To make you feel better, my mother in law is from Thailand and they have a house in Bangkok that they stay in during the US winter months. A couple years ago a very good friend of hers kept hearing funny noises in their living room but just assumed it was house settling/outside stuff.

    They found a NEST with a cobra mama under their sofa. The thought of them just sitting there night after night with their feet dangling right there by that seriously poisonous and aggressive snake just sends me into orbit. I would need a gallon of wine to get me back into that house!

    As for Stephanie Meyers, I think she had a really great marketing push and good covers. I know that sounds silly but marketing an unknown author is a make it or break it thing and her success is really unusual, especially considering that her books are just paranormal romance novels for teen girls. I got through the first two books and realized I was not going to "get it". (I also was underwhelmed by Harry Potter so the problem is more that my reading tastes are obviously not mainstream.) If she wrote the first book in 3 months with 3 kids under 5 then there was a whole lot of Sprout and Nick Jr. going on in her house. Seriously.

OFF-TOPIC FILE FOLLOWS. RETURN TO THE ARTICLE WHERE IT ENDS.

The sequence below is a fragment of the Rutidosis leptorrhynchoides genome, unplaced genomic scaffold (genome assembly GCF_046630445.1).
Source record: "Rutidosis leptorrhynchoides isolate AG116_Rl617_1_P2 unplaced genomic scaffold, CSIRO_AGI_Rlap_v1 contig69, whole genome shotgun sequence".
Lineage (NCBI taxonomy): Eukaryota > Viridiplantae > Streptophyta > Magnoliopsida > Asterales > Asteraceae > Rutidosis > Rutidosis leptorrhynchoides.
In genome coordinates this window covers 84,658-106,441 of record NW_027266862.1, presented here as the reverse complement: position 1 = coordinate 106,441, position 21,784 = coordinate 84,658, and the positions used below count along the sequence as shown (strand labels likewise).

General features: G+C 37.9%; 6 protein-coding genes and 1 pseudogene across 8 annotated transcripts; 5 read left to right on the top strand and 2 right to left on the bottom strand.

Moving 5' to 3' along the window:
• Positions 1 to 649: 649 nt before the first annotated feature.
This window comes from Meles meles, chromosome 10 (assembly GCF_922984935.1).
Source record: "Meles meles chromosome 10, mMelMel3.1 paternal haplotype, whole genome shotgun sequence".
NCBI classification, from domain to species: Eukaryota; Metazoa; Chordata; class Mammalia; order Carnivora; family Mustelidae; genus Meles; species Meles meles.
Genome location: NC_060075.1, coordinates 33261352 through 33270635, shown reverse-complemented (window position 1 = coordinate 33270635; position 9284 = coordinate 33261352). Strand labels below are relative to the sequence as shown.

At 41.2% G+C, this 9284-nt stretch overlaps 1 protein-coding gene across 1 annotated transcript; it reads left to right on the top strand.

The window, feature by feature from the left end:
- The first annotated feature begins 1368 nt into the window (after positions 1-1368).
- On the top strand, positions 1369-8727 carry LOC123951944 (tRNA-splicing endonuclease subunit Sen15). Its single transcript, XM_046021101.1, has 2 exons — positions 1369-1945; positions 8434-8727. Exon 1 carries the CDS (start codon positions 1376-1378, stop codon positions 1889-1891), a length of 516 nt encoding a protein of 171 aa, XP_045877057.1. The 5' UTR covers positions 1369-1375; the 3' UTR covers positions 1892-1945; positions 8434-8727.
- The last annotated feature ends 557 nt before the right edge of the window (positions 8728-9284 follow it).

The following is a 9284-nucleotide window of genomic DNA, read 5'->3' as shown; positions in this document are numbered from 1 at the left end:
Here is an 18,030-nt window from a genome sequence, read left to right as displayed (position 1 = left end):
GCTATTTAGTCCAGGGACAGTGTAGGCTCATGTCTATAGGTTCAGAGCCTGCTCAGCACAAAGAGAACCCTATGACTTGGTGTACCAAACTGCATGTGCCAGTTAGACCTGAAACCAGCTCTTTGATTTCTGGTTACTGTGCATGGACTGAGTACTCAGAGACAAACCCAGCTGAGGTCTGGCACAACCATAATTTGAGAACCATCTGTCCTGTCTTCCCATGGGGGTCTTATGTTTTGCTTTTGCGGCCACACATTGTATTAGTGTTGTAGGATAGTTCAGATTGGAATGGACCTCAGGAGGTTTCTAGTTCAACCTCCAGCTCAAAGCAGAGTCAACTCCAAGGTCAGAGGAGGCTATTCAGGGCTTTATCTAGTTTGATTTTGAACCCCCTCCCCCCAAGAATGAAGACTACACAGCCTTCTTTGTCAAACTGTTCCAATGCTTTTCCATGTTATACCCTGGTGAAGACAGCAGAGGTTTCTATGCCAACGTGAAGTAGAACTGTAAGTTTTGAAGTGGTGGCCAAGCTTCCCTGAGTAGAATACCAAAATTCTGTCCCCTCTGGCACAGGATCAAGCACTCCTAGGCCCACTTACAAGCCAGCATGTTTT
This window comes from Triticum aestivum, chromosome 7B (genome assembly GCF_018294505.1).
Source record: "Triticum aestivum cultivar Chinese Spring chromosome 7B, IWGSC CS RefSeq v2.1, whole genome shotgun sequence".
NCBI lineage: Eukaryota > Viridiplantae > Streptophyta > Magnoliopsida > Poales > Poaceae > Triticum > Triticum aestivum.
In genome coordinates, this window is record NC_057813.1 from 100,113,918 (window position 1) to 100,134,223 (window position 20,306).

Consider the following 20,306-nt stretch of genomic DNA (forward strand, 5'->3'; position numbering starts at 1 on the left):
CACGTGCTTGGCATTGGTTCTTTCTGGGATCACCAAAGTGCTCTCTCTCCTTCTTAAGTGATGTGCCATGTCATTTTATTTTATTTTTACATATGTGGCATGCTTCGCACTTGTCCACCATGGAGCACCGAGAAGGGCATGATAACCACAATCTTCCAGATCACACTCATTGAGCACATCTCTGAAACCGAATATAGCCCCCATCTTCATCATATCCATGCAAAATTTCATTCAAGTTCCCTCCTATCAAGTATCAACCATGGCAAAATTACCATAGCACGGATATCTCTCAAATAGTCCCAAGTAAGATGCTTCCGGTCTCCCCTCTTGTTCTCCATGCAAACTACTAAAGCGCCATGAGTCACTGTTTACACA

41. Colin Kerr says:

    You have suddenly given me another reason to look forward to Fridays. Thanks, Jennifer!

    1. Scorpions: thanks for reminding me (of the one reasons)why I love Canada.

    2. Dominican: I have gained a great appreciation for St. Thomas, seeing as I have been teaching a course on him for three years now.

    3. Wine: Cheap does not mean bad. The worst bottle I ever had was also the most expensive.

    4. Book: keep up the good work. I'm looking forward to it!

  42. Summer says: